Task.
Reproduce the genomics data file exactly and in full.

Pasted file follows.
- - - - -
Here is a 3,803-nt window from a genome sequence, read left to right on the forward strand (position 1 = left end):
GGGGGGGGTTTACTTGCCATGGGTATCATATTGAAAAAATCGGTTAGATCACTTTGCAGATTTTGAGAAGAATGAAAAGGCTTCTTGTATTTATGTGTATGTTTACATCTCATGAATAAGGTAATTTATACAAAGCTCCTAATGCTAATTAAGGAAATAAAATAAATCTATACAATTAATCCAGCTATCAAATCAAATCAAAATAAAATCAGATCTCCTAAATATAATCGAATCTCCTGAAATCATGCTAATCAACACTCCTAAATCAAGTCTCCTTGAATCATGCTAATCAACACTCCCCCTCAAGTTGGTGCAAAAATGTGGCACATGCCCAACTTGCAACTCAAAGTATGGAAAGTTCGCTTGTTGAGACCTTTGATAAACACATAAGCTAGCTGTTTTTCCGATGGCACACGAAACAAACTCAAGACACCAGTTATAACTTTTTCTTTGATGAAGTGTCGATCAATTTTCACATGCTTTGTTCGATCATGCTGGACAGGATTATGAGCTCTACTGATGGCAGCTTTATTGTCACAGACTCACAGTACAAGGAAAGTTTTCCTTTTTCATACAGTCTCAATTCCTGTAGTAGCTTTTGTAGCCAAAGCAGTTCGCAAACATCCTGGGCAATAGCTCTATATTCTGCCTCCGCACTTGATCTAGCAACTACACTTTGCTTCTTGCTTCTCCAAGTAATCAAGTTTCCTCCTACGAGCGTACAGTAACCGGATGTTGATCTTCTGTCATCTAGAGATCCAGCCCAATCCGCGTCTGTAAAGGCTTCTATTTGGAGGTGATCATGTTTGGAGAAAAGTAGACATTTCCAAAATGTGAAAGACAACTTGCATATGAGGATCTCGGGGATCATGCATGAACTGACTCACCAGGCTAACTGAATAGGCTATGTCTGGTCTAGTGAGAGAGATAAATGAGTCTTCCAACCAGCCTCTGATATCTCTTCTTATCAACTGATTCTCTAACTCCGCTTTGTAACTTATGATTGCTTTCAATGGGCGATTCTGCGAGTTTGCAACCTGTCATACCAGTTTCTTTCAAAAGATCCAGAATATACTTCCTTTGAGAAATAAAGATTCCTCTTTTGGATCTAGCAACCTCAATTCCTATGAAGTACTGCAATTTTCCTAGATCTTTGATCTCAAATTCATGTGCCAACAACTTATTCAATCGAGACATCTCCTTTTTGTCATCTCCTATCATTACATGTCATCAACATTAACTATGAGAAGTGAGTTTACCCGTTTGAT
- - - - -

Here is a 3,803-nt window from a genome sequence, read left to right on the forward strand (position 1 = left end):
GGGGGGGGTTTACTTGCCATGGGTATCATATTGAAAAAATCGGTTAGATCACTTTGCAGATTTTGAGAAGAATGAAAAGGCTTCTTGTATTTATGTGTATGTTTACATCTCATGAATAAGGTAATTTATACAAAGCTCCTAATGCTAATTAAGGAAATAAAATAAATCTATACAATTAATCCAGCTATCAAATCAAATCAAAATAAAATCAGATCTCCTAAATATAATCGAATCTCCTGAAATCATGCTAATCAACACTCCTAAATCAAGTCTCCTTGAATCATGCTAATCAACACTCCCCCTCAAGTTGGTGCAAAAATGTGGCACATGCCCAACTTGCAACTCAAAGTATGGAAAGTTCGCTTGTTGAGACCTTTGATAAACACATAAGCTAGCTGTTTTTCCGATGGCACACGAAACAAACTCAAGACACCAGTTATAACTTTTTCTTTGATGAAGTGTCGATCAATTTTCACATGCTTTGTTCGATCATGCTGGACAGGATTATGAGCTCTACTGATGGCAGCTTTATTGTCACAGACTCACAGTACAAGGAAAGTTTTCCTTTTTCATACAGTCTCAATTCCTGTAGTAGCTTTTGTAGCCAAAGCAGTTCGCAAACATCCTGGGCAATAGCTCTATATTCTGCCTCCGCACTTGATCTAGCAACTACACTTTGCTTCTTGCTTCTCCAAGTAATCAAGTTTCCTCCTACGAGCGTACAGTAACCGGATGTTGATCTTCTGTCATCTAGAGATCCAGCCCAATCCGCGTCTGTAAAGGCTTCTATTTGGAGGTGATCATGTTTGGAGAAAAGTAGACATTTCCAAAATGTGAAAGACAACTTGCATATGAGGATCTCGGGGATCATGCATGAACTGACTCACCAGGCTAACTGAATAGGCTATGTCTGGTCTAGTGAGAGAGATAAATGAGTCTTCCAACCAGCCTCTGATATCTCTTCTTATCAACTGATTCTCTAACTCCGCTTTGTAACTTATGATTGCTTTCAATGGGCGATTCTGCGAGTTTGCAACCTGTCATACCAGTTTCTTTCAAAAGATCCAGAATATACTTCCTTTGAGAAATAAAGATTCCTCTTTTGGATCTAGCAACCTCAATTCCTATGAAGTACTGCAATTTTCCTAGATCTTTGATCTCAAATTCATGTGCCAACAACTTATTCAATCGAGACATCTCCTTTTTGTCATCTCCTATCATTACATGTCATCAACATTAACTATGAGAAGTGAGTTTACCCGTTTGAT